Trix, an eight-tonne Tyrannosaurus rex, will find a home at Paris' Jardin des Plantes for three months from Wednesday, greeting visitors in attack mode, with her terrifying, toothy snarl mounted at eye level.
The female in her 30s, unearthed in Montana in the United States in 2013, has a fully intact skull and is among the best preserved T. rex fossils ever found—the first real skeleton of the species ever to be displayed in France, according to the Natural History Museum behind the exhibit.
At 12.5 metres (41 feet) in length and four metres high, Trix can be viewed at the botanical garden's Gallery of Mineralogy and Geology from Wednesday to September 2.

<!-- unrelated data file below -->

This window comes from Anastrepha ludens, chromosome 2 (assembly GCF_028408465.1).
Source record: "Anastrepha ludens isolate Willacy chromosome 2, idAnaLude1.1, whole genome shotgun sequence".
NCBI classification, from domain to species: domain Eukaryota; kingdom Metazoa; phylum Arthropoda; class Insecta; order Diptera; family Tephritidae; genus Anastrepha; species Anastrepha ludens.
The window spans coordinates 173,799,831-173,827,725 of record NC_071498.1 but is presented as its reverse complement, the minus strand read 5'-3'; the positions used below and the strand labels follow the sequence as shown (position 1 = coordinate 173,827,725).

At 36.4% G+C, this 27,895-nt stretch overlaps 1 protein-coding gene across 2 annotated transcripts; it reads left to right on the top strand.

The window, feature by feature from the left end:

"This specimen is one (of three) of the most complete Tyrannosaurus rex skeletons in the world, with nearly 75 percent of the bones in excellent form," said the museum.
Travelling around Europe, the ferocious carnivore's remains will be mounted in typical T. rex attack pose, bent over with its neck low to the ground, its massive jaws stretched wide in a 1.5-metre skull, staring straight into the visitor's face.
The skeleton is estimated to be about 67 million years old, which means Trix died shortly before the presumed asteroid strike that wiped out most life on Earth, and all non-avian dinosaurs, some 65.5 million years ago.
The exhibition will also include reconstructed examples of Trix' favourite prey, including a duck-billed, vegetarian hadrosaur, said the museum.
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